Botai horses in North Kazakhstan were first to be domesticated, says UK professor

ASTANA – Alan Outram, a professor of archaeological science at the University of Exeter, in the United Kingdom has studied the Botai culture in North Kazakhstan over the last two decades. He and his colleagues conducted excavations at Botai and proved horses were first domesticated within what is now modern-day Kazakhstan approximately 5,500 years ago. This interview with the professor took place in the Kazakh capital as he was attending a screening of the film “Equus: History of the Horse.”        

Botai horses. Photo credit:

Recently some scientists, including yourself, have proven that the horses were first domesticated in recent Kazakhstan territory. Please tell us a little more about that.

Thank you for giving me this opportunity. We think that horses were first domesticated very early in the Botai culture in modern Kazakhstan about 5,500 years ago. We have evidence that they were milking horses at that time. We found chemical evidence in the pottery that there was once kumys (fermented horse milk) present, which obviously is a key indication that domesticated horses were being milked. We also have evidence that they were ridden because there are marks on the teeth, which showed they wore some sort of bit. Also, we found in the structure of settlement, there are corral areas where they could have kept the horses. There are a lot of all the types of horse bones around the site which is another indication horses were being kept close to the settlement. If horses were hunted away from the site, only certain parts would be transported back to Botai from where they were killed. Then actually the fact that there is a large settlement with a very large number of horses is interesting. It is highly unlikely people could settle in large village and lived almost entirely from horses if they were only hunting them. The people who came before them were mixed hunter-gatherers. They moved around the landscape in small groups hunting different animals. But in the Botai culture they suddenly settled down, focused entirely on horses. And that almost certainly means true husbandry and looking after the horses.


You and other scholars such as Sandra Olsen and Ludovic Orlando have said that horses from Botai were ancestors of feral Przewalski horses. In an article, you also stated modern domesticated horses did not descend from the Botai horses. Could you elaborate?

We have done ancient genetics on the Botai horses and we know while they already domesticated horses, they are not the ancestors of modern domesticates. There is a small percentage of genetics in modern horses, which is related to Botai horses, but a later breed of horses became more predominant. We actually now know that Botai type of horses are similar to Przewalski type of horse. Whilst Botai horses are the first domesticates, modern domesticates relate to a later event.  


Have you excavated and researched human skeletons?  

Yes, we have also extracted the DNA of Botai people. We found that they are a very ancient group of people that are similar to the people that lived in the region during the Ice Age. So, a very ancient group of people were still living in the local area of Kazakhstan. They do not really have any modern direct descendants. They are quite closely related to some of the groups in Siberia, but also, they shared common ancestors with native Americans who way back in the Ice Age crossed into America.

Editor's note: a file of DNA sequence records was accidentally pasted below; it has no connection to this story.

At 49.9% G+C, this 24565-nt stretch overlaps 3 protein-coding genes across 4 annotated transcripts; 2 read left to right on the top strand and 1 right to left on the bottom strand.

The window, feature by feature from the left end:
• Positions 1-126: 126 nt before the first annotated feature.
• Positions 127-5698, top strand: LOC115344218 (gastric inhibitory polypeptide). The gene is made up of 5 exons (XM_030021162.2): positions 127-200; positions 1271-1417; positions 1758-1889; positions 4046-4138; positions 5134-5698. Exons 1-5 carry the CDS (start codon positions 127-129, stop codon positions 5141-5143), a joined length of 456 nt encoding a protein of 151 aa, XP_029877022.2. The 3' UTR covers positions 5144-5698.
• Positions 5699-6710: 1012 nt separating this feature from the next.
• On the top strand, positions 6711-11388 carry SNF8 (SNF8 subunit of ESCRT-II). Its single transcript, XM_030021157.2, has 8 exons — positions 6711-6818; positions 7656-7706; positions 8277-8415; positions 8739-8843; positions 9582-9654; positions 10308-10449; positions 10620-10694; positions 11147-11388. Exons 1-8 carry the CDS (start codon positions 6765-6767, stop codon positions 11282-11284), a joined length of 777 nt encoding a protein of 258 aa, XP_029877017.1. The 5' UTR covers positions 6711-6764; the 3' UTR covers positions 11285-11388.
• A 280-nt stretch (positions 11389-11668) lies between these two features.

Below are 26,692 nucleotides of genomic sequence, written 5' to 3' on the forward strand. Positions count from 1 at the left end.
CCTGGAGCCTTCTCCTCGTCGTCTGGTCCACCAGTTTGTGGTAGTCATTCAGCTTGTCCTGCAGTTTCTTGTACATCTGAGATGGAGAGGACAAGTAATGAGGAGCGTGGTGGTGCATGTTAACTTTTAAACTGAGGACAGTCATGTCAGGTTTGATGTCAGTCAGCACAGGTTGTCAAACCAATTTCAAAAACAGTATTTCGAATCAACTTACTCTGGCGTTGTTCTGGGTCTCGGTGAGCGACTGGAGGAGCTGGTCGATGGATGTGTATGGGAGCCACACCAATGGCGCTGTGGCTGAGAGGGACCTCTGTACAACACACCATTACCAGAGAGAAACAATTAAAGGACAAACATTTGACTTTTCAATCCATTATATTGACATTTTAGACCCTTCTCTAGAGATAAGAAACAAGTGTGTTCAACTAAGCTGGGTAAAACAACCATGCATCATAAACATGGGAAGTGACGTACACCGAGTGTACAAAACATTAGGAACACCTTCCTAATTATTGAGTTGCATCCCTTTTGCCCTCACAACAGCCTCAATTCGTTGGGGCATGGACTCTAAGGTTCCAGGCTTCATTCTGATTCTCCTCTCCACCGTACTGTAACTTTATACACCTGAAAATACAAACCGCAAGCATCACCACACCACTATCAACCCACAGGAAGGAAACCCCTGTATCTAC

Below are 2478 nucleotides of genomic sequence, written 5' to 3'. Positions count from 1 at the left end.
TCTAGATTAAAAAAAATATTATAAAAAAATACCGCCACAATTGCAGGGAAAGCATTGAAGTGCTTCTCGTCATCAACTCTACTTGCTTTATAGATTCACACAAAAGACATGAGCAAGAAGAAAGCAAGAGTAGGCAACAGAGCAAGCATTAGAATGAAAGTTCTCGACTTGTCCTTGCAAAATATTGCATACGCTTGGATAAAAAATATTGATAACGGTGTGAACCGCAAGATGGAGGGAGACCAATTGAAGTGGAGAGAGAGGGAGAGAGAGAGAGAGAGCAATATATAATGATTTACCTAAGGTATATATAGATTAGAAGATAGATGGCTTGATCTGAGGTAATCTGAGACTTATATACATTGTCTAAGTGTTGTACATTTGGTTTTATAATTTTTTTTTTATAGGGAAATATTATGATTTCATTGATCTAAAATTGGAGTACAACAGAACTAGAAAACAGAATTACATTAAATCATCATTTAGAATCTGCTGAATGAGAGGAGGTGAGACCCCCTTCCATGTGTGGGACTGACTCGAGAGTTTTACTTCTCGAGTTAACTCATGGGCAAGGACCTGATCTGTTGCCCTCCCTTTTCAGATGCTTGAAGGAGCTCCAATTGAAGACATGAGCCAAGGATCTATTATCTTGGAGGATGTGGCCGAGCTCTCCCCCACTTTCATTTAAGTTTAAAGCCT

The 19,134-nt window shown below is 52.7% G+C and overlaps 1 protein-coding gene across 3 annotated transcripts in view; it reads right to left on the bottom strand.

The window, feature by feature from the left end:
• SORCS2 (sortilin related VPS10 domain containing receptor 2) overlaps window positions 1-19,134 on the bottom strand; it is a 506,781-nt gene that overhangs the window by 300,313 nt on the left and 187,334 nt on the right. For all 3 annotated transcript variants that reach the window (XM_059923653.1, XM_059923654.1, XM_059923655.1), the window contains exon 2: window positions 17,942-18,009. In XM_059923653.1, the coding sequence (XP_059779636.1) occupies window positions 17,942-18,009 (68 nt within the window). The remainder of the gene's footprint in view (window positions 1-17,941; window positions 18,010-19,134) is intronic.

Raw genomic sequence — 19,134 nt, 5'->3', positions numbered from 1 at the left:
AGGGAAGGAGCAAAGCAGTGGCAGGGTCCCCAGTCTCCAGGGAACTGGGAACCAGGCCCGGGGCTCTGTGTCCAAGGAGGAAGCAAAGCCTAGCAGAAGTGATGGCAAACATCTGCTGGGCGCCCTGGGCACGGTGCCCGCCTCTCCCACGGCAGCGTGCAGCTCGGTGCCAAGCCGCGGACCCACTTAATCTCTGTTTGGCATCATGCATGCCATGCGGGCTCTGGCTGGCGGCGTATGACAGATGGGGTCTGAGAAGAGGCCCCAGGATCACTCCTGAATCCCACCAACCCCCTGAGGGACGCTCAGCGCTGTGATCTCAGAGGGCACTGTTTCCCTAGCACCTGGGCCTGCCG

What modern technology or techniques have you found most helpful?

We used analytical techniques as well as extraction of ancient DNA; we do a lot of chemistry of various types. We analysed the chemistry of fat residues to find out about their horse milk. Fat, in the fabric of an unglazed piece of pottery can be preserved for thousands of years. We are now trying to look for ancient proteins of the milk as well. Although that can be tricky because protein does not survive long periods of time as well as lipids, but we are trying that. We can also look to see where animals were moving around in the landscape from the chemical signatures in their teeth. Because where an animal eats records some of the chemistry from the geology of that area. So we can see even thousands of years ago where potentially an animal was feeding and how it was moving around in the seasons. So, we can see about study aspects of nomadism in pastoral movements.


How did horses contribute to the development of human civilisation?  

Domestication of horses is an incredibly important event in human history worldwide. Because if you think about it, the domestication of the horse created the fastest form of transport until the steam train. Actually, for most people until the common use of the motor car. So just think about changing from walking to having a horse and how that affected people in terms of being able to trade, migrate and [conduct] different types of warfare.  Actually, if we start thinking about things like fast movement and different types of warfare, then a slightly later development, which is also in the Kazakhstan region, is very significant. There is another culture in the area of trans-Ural region, Russia, also Northern Kazakhstan and it’s about 4,100 years ago. They were the very first people to have chariots and were clearly warriors. Certainly, they were using horses in warfare to some extent as well. So, another major development and something else was happening very much in this region.


Have you tasted horsemeat and milk?

Yes. I have certainly tasted horse meat and drinks, drank kumys. In fact, yesterday I had a horse milk ice cream. It was slightly strange.        

Get The Astana Times stories sent directly to you! Sign up via the website or subscribe to our Twitter, Facebook, Instagram, Telegram, YouTube and Tiktok!